Steen was kind enough to supply us with photos of the Ms. West’s meeting with Dansk Folkeparti in the Danish parliament under the auspices of Trykkefrihedsselskabet (the Free Press Society).
With Ms. West in the photo above are (left to right) Lars Hedegaard (the chairman of Trykkefrihedsselskabet), Søren Søndergaard (press secretary of Dansk Folkeparti) facing the camera, and Morten Messerschmidt (a Dansk Folkeparti member of the Danish parliament) with his back to the camera.
She gave an overview of her trip in a post earlier this week :
One thing I realized on my recent Euro travels is that President Bush set out to democratize the wrong part of the world. It is European-Union Europe (gripped by welfare state socialists, identity-denying appeasers and leftist totalitarian bureaucrats), NOT the Islamic Middle East, that could have actually benefited from an infusion of good, ol’ fashioned democratic principles — you know, freedom of speech, respect for election results (see EU attempts to reverse Ireland’s recent No vote on the Lisbon Treaty), things like that.
Her Townhall column has more observations:
As a dutiful American columnist, I should probably be pondering the half-baked presumption behind Barack Obama’s bizarre “presidential” seal. Or shaking my head at John McCain’s hair-trigger panic over an aide’s answer to a question about terrorism’s political impact. Or clucking over the irresponsibly childish $300 billion goodie bag — I mean, mortgage bailout bill — that just passed in the U.S. Senate. But I can’t stop thinking about Europe.- - - - - - - - -
No surprise there. I just returned from a swift-moving, fact-finding journey through six European countries.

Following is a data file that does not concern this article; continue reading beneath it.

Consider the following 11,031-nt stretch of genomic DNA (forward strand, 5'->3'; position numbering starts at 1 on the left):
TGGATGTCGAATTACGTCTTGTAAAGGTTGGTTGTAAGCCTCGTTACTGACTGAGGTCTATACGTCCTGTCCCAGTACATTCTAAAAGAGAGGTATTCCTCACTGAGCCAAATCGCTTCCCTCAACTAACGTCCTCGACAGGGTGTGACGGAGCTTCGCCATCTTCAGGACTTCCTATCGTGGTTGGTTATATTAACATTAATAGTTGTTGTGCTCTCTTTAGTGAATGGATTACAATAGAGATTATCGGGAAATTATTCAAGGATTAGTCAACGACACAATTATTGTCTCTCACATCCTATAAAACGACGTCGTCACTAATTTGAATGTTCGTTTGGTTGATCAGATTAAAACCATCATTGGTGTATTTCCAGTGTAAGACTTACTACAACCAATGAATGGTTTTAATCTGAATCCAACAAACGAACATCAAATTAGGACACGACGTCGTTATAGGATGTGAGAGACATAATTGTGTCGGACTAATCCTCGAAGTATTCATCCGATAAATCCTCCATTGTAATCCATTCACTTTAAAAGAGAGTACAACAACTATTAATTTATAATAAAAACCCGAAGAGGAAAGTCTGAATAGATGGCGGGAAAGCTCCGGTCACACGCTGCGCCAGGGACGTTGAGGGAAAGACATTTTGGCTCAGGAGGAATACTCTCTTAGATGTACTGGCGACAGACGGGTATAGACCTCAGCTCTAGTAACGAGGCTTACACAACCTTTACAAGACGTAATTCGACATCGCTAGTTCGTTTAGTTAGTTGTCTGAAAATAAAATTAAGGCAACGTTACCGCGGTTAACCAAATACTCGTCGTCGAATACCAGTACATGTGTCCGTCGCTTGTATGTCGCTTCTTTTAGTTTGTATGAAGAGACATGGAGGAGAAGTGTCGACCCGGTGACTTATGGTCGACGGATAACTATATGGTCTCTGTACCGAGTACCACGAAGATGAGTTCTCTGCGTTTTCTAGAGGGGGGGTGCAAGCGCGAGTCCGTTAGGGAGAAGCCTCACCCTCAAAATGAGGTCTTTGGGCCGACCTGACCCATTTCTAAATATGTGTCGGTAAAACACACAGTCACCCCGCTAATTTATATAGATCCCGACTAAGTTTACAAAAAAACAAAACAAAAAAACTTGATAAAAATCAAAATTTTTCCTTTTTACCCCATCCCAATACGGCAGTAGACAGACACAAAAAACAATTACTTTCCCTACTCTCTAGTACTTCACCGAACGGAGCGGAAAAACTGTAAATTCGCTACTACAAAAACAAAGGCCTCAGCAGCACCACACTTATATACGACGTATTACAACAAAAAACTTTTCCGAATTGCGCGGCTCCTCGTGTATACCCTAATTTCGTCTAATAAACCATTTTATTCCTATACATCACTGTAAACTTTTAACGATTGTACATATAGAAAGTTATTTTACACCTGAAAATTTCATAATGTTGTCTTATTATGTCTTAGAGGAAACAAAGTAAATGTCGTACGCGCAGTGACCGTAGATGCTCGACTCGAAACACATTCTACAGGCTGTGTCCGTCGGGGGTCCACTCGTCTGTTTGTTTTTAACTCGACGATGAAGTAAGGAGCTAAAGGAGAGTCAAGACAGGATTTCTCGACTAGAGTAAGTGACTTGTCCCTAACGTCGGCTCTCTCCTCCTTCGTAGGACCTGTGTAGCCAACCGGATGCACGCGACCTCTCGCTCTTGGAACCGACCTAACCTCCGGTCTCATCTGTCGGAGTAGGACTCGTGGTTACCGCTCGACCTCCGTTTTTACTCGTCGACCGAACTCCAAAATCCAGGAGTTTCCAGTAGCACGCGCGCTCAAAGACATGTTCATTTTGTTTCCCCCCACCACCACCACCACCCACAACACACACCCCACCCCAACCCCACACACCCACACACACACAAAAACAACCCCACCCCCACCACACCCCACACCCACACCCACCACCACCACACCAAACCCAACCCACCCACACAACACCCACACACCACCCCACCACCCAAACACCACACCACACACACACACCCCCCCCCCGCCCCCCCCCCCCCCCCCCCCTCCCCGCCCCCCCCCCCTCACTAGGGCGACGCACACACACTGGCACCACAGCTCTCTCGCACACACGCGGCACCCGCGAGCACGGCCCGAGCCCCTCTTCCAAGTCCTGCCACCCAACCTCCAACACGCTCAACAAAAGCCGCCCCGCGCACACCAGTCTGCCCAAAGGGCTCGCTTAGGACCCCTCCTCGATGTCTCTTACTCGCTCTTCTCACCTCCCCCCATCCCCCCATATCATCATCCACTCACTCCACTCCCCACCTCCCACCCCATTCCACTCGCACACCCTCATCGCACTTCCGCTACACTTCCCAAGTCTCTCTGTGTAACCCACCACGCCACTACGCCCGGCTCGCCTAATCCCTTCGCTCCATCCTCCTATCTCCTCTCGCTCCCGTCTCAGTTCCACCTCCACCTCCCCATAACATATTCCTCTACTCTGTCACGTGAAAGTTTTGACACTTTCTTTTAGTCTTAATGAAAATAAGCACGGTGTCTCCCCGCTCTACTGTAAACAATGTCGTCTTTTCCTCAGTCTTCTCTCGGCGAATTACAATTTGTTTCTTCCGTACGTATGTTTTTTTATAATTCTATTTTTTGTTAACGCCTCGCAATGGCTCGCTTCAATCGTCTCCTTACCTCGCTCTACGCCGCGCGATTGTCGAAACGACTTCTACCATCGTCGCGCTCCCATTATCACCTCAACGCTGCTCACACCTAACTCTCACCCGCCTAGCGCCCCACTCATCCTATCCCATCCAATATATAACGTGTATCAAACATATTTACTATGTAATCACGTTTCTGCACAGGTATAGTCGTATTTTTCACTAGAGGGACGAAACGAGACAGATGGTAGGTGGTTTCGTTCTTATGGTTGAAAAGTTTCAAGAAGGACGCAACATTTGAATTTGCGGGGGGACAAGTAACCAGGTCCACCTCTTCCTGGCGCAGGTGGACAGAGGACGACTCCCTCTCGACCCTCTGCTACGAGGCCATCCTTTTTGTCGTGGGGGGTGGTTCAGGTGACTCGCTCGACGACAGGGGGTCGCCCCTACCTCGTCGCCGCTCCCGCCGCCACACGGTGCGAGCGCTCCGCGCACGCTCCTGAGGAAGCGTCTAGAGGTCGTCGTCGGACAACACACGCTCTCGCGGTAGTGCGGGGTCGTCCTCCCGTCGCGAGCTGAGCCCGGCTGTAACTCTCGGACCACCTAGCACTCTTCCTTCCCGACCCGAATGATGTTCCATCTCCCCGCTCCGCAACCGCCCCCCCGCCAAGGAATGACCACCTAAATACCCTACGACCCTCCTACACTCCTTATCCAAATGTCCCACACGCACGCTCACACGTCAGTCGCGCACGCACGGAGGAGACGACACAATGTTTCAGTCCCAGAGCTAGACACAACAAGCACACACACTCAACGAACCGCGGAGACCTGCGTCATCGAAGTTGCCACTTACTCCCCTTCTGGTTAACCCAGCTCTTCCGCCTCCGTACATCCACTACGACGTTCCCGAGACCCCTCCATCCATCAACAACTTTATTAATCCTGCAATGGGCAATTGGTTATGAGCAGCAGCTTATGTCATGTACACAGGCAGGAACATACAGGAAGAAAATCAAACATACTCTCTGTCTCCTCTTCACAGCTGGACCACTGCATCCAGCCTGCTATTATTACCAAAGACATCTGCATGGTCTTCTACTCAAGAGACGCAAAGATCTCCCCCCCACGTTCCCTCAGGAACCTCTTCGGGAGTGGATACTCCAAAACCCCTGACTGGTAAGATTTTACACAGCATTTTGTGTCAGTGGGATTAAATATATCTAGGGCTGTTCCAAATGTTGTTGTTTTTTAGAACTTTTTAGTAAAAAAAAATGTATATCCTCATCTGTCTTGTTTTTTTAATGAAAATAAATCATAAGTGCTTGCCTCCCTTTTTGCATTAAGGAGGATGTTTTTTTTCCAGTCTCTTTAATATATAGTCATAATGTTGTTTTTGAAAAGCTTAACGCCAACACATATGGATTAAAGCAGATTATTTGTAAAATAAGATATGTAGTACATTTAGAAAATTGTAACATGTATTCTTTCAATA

All these decades later [since WW2], such basic experiential differences still play out in ways both obvious and subtle in the American and European disconnect on sundry issues and attitudes — the fissures Americans airily dismiss as anti-Americanism, or perhaps see as doctrinal differences (eroding but historical) over socialism and capitalism. Such differences have helped turn Europe into the European Union, a nation-destroying behemoth both driven and empowered by the infantilizing machinery of the welfare state. Indeed, so shockingly totalitarian is the orientation of the EU, it strikes me that President Bush’s misguided effort to democratize the Islamic Middle East might well have been better aimed at liberating the hostage peoples of the Brussels-dominated supra-state.
That said, it’s crucial to recognize the precious common ground between the United States and Europe. While on a different plane from those fallow battlefields of the Ardennes, it is also sacred soil. I refer to our shared cultural and historical progressions as civilizations whose ideals are founded on liberty. Such liberty is once again under threat and from an ideological enemy — the ideology of Islam, which, as spread by a massive influx of Islamic immigration over the past several decades, promises, as historians and writers from Bat Ye’or to Mark Steyn have copiously explained, to transform all of Europe into an Islamic continent.
And what do our presidential candidates think of the strategic ramifications of an Islamic Europe? Who knows? The likely but not inevitable civilizational shift is so far off the U.S. radar screen (with our government keeping it there, what with its recommended lexicon discouraging all terror-related references to Islam) it is invisible. American tourists — those flush enough to pay their way with Euros, that is (and I didn’t see many) — can still visit the old Europe of gingerbread towns and Gothic cathedrals without noticing much more than a few hijabbed women, signs of Islamization that usually fail to register more than a multicultural nod.
Of course, even many (most?) residents are blind to the staggering changes in progress. This is something I discovered, to take one example, in conversation with a conservative British MEP (Member of European Parliament), who, after nine years of representing a sector of southern England in Brussels, both doubts the existence of “no-go zones” in Britain — despite the writings on the subject by the Bishop of Rochester — and has never visited the Brussels neighborhood of Molenbeek. A stone’s throw from the ritzy EU environs in which we sat, this Islamic enclave more closely resembles a bustling outpost of the umma than the so-called capital of Europe.